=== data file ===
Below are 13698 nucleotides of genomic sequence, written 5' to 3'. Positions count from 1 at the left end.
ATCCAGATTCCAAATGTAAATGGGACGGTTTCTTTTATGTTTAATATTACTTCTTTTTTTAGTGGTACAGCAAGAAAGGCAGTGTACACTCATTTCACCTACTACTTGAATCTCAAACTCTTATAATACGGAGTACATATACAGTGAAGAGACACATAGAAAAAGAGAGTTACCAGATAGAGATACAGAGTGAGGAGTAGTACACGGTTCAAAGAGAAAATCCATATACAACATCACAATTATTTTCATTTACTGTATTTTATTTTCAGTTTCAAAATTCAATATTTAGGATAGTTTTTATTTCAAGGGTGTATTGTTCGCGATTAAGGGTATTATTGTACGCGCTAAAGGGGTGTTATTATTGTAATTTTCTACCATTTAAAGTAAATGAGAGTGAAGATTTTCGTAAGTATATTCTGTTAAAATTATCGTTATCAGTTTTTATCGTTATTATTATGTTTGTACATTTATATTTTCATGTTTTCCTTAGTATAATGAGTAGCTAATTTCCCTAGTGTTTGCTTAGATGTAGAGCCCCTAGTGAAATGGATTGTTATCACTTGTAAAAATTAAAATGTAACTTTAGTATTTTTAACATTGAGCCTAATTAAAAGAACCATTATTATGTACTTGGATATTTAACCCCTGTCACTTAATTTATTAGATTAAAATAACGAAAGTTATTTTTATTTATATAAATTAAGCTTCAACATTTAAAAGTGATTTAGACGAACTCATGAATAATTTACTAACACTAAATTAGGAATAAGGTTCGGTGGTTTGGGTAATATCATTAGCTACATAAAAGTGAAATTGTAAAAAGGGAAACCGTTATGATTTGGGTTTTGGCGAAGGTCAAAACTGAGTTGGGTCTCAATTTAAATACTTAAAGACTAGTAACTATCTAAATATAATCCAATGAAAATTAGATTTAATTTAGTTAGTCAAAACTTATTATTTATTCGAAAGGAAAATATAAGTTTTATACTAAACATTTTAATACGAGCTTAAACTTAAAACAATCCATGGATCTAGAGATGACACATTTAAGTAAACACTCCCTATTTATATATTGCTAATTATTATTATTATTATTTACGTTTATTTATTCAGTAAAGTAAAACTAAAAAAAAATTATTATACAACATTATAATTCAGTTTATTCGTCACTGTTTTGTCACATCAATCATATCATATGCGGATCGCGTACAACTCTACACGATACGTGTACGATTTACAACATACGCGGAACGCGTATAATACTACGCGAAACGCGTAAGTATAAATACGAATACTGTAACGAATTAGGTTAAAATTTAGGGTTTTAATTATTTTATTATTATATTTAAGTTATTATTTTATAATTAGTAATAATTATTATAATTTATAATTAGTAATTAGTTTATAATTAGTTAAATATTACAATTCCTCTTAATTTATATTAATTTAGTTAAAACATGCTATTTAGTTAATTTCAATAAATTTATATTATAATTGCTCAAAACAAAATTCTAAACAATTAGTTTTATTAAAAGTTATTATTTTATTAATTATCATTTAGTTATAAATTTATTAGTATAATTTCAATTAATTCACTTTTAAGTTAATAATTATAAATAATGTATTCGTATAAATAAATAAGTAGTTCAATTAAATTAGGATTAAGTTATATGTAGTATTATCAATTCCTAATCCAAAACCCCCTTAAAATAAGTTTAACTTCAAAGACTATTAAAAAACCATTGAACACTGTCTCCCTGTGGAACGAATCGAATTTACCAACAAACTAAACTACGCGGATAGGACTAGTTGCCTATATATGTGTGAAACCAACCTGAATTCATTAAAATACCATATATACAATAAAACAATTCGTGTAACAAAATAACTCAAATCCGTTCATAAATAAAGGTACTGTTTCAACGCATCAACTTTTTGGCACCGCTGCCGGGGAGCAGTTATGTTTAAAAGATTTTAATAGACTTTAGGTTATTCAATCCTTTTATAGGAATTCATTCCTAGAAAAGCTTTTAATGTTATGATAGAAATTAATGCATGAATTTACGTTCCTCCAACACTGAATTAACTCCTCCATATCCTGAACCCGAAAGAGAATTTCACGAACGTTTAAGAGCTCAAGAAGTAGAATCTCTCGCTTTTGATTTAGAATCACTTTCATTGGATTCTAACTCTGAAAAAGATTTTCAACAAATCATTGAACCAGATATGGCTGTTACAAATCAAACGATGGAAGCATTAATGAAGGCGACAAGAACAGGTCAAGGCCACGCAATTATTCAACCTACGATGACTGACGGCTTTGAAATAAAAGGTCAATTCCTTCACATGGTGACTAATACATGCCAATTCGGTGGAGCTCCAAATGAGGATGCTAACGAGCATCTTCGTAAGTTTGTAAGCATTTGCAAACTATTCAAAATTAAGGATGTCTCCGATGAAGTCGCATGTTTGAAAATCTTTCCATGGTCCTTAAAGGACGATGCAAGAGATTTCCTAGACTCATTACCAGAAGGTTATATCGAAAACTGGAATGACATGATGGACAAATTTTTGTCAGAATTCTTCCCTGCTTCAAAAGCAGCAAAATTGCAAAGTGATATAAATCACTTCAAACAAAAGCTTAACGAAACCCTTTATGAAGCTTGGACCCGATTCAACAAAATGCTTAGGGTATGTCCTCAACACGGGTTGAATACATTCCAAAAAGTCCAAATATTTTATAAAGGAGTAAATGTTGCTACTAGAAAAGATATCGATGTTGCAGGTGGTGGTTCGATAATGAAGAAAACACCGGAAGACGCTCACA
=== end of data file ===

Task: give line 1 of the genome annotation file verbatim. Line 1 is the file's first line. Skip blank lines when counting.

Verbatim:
Below are 13698 nucleotides of genomic sequence, written 5' to 3'. Positions count from 1 at the left end.